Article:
Loveland Innovation Park Stumbles as Developer Exits Project
- Aug 25, 2011
The Loveland NASA project has hit yet another major hurdle with the announcement of developer United Properties bowing out of the “endeavor”. The Colorado Association for Manufacturing and Technology had chosen the company to be the redevelopment partner in June and had been undergoing negotiations with the city of Loveland to streamline the redevelopment process.
The Minneapolis-based company bowed out of the deal citing financial obstacles, The Denver Business Journal reports. The project was supposed to transform a total of 811,000 square feet from the former Hewlett-Packard and Agilent Inc. home into the Aerospace and Clean Energy Manufacturing and Innovation Park. In a statement made for DBJ, the president of United Properties, Frank Dutke mentioned that a project of this caliber requires two conditions, namely available credit tenancy and acceptable financing terms. He then stated that during the time the company conducted research on the project, the two seemed to be unachievable during a tight timeframe.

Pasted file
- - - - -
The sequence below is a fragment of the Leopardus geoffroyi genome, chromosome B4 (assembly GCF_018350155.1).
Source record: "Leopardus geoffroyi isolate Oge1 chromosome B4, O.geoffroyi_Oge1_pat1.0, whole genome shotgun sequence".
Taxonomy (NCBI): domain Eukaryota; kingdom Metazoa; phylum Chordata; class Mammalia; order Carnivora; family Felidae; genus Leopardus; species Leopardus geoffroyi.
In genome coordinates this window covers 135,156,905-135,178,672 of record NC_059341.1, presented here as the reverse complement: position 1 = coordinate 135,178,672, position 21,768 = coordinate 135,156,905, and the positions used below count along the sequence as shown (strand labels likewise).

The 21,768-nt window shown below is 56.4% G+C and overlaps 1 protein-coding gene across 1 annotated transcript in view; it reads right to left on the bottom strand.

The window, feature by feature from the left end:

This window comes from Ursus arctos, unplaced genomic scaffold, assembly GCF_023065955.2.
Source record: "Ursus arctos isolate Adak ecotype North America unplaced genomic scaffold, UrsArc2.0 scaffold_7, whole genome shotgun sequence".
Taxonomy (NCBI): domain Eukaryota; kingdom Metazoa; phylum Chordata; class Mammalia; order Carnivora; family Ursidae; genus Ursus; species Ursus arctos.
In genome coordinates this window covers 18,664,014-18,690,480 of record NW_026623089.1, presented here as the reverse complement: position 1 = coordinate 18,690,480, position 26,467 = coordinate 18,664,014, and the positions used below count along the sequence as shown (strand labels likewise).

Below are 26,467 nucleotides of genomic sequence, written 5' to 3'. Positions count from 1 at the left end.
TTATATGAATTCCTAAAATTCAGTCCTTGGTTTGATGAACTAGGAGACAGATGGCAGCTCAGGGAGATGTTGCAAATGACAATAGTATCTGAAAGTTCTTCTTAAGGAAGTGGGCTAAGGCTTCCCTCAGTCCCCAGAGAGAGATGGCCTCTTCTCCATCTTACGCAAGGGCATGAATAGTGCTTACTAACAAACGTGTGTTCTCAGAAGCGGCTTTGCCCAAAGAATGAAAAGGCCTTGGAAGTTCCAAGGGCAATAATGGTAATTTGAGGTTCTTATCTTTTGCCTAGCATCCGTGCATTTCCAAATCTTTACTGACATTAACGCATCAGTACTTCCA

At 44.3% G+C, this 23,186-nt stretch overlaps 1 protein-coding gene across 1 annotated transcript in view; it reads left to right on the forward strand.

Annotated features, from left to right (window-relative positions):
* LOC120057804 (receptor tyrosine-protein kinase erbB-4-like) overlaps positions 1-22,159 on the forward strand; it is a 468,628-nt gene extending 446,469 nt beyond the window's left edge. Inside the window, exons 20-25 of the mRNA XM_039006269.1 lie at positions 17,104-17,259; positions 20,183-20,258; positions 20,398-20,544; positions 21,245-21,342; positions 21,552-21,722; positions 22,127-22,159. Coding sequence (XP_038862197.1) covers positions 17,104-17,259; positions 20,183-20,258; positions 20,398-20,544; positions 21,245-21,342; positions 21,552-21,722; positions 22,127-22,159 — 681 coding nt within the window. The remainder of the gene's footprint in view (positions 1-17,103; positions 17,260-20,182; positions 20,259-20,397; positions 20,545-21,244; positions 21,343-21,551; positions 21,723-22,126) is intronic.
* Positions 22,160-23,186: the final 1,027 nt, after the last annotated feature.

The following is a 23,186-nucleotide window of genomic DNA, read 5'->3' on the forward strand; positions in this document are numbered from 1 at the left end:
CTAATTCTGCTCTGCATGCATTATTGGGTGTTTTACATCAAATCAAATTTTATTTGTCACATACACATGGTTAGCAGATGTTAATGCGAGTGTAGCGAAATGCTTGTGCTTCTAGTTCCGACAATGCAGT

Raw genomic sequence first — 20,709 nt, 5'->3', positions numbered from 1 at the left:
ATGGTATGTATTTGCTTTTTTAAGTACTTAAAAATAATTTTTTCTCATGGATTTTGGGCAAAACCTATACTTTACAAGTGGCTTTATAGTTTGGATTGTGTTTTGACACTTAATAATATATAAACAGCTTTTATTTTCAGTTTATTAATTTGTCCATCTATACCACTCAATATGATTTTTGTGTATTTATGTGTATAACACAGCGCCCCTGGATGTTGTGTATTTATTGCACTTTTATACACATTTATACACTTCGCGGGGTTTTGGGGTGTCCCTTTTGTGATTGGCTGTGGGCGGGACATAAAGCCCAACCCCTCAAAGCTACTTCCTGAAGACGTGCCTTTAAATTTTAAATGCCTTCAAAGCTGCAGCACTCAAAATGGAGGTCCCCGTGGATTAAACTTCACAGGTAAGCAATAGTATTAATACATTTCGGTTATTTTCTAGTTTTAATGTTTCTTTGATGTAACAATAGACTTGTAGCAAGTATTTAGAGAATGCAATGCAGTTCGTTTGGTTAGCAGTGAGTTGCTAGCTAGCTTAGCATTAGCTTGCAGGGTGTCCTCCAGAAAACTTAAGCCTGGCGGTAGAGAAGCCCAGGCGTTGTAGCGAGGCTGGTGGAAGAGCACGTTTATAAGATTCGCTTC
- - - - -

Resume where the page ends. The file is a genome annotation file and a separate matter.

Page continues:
The plan is still on to create ACE and attempt at attracting as many small manufacturing companies as possible. Of course the companies will aim to produce revolutionary space tech as well as innovation in the realm of alternative energy development. The chase for a suitable developer for the space seems to be on again.
Denver’s largest real estate deal of the week was the one made for the Conifer Creek apartment complex. Grand Peak Properties, a Denver-based real estate investment firm bought the property from TGM Associates, a NY-based company. The REIT splashed out $38.15 million for the residential complex totaling 81-buildings with a combined total of 480 units. The property had the very attractive occupancy rate of 94.27 percent at the time of the sale.